||From The Buzz Bin III|
(Starts with a live clip of shadowboxer)
Welcome to the world of Fiona Apple, where personal struggle and heartfelt emotions form the landscape of her hauntingly beautiful songs. Songs whose subject matter is surprisingly mature for a first-time composer who's still in her teens.
Fiona: I've had people ask me questions about like well have you had a million relationships or something? like your only 18 well 19 now but like you know your only this kid and you haven't had so many years to experience everything, but I'm such an incredibly stupidly sensitive person that everything that happens to me I experience it really intensely, I feel everything very deeply and when you feel things deeply and you think about things alot and you think about how you feel, you learn a lot about yourself and when you know yourself you know life.
Fiona: (before live clip of Sullen Girl) This song is basically about the frustration of being misunderstood and the tendency of the misunderstood to kind of sink into their own world, or my tendency to do that, so uhm, this is called sullen girl.
Critics of Apple's ability to write deeply emotional music at such a young age need only consider the singer's life experience, which includes a traumatic rape at age 12.
Fiona: This is a tough situation for me because I don't want to trivialize it but I also don't want to make it something bigger than it is, you know, I don't want it to be my identity. But it, you know, it's basically within my music, it's part of who I am like all of my experiences are...
Apple, a native New Yorker, who grew up in an artistically inclined family, found her own musical path when she discovered the piano, and began using the instrument as an emotional conduit which ultimately brought her music to the masses.
Fiona: I always like to just sit at the piano and, you know, improvise. If ylou feel overwhelmed by something that's going on in your life you just feel like sitting down and doing whatever it is you do, you know you write or you play the piano or you paint or whatever and I just felt like improvising and letting whatever I felt come out through my fingers.
Unlike most artists who tour incessantly before being signed, Apple was discovered on the strength of a demo tape, and didn't even see a stage until a pressure packed performance last summer to a crowd of record label executives.
Fiona: It was in paris in front of seven hundred people, mainly like sony people and press people, and I'm like this litle girl who's never played before in my life. I felt like such an ass. But it's weird because I see it from two diferrent perspectives, on one hand I think I'm really, really lucky because I never had to play a gig before I got signed, but then on the other hand I'm really unlucky because you know, just like anyhting else you kind of have to develop your stage presence and develop being comfortable.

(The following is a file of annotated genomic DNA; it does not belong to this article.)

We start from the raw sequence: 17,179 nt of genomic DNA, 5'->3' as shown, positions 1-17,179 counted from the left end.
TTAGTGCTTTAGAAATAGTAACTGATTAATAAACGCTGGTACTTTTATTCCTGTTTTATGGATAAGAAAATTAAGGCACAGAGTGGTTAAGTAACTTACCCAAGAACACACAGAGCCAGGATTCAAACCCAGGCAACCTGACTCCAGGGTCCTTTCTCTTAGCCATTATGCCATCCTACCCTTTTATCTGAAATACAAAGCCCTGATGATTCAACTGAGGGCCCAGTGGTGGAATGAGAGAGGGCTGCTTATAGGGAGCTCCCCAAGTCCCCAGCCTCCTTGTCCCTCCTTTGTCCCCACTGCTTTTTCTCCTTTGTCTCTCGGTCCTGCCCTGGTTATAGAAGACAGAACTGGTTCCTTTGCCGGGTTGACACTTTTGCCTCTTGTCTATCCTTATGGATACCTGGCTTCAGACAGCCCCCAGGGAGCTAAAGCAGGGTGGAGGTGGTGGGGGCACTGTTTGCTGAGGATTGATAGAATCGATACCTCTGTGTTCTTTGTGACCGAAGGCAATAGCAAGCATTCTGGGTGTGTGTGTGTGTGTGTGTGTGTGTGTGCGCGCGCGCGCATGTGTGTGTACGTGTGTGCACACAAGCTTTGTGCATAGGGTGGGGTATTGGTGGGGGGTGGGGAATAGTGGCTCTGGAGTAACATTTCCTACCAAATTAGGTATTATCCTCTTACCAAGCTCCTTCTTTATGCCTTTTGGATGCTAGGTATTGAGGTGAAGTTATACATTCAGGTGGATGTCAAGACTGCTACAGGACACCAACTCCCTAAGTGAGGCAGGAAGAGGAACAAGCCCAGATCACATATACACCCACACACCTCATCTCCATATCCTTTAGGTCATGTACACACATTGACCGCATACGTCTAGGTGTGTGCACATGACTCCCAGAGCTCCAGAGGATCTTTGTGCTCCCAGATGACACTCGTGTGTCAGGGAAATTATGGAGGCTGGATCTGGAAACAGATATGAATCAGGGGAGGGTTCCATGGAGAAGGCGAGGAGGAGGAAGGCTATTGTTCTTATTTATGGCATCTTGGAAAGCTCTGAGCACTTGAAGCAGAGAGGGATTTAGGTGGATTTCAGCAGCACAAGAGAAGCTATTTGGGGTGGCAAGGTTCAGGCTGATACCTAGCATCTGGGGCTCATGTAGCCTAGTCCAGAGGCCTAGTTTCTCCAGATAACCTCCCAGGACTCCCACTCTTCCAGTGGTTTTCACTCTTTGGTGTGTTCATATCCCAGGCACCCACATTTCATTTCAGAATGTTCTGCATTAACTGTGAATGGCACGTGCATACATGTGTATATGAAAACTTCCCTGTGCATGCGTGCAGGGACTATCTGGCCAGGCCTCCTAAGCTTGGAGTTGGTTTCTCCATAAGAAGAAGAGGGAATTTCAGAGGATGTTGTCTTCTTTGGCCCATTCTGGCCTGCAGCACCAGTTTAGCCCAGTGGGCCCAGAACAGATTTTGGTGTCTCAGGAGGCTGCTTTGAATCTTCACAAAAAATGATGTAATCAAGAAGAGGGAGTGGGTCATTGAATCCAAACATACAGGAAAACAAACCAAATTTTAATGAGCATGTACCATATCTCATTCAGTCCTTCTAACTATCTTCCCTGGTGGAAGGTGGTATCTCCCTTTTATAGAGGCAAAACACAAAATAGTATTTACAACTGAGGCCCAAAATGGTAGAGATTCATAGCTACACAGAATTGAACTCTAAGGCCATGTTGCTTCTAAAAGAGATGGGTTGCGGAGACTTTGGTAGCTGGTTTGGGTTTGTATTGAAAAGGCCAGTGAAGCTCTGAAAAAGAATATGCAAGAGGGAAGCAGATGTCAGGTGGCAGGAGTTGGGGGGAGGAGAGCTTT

Fiona: I had like, a nervous breakdown after my first performance, I went back and I was like crying, but it was weird, It wasn't like I was crying, at the time I said because I was like "I sucked, I sucked..." but I don't hink that I actually thought that I sucked, I think that it was actually because it was like an emotional release because I'd been waiting to do it so long, you know, and not to be, I don't know if this is gonna make any sense, but it's kind of the same thing like for girls I think like when they lose their virginity and they cry, it's not because they're sad because they had sex, or because they're so happy that they had sex, it's just like an emotional release, because it's somethign very important that's happened to you, it's very life affirming, and it overwhelms you, and it was like the same thing when I went on stage, it was like somethign that I felt that I had been waiting to do for so many years, basically my whole life...
The first single from Fiona's debut album, Tidal, was the track Shadowboxer, an MTV Buzz Clip, which also signaled the singer's first foray into the visual medium.
Fiona: The thing was that I hadn't done a photo shoot yet, and there was like some big sony branch meeting and they wanted a visual on me, and so they just sent a camera crew into the studio one night, and that was my first time on camera, and we didn't prepare for it, we didn't have some kind of, like, concept, it was just really cool film.
Fiona: Shadowboxer is about just angry desperation, wanting, needing, you know wwhen your mind is fighting with your heart, when you know that something isn't good for you but you want it anyway, and you're trying really hard to do the right thing for yourself but then finally you're just like, you know, I'm gonna do what I wanna do, I gotta do what my heart wants me to do, otherwise, you know, I won't learn anything and then my mind won't be any good to me.
With Tidal already certified gold and a second MTV Buzz Clip for the track Sleep To Dream, Fiona Apple continues doing what she wants to do, while keeping a clear perspective on her newfound fame.
Fiona: I remind myself a lot about how cool it is that all this is happening, as much stress as it puts on me, and as much as sometime I just feel like, I don't know, kicking a wall or something like that, uhm, I think it's the healthiest thing for me to do is to just remind myself of how lucky I am so I don't start taking it for granted and start becoming some kind of, like, premature diva or somehting like that.
I don't wanna start doing this for the wrong reasons, I want to stay the way I am and experience the real joys of this whole thing which is the writing and the singing and the performing.
back to TV
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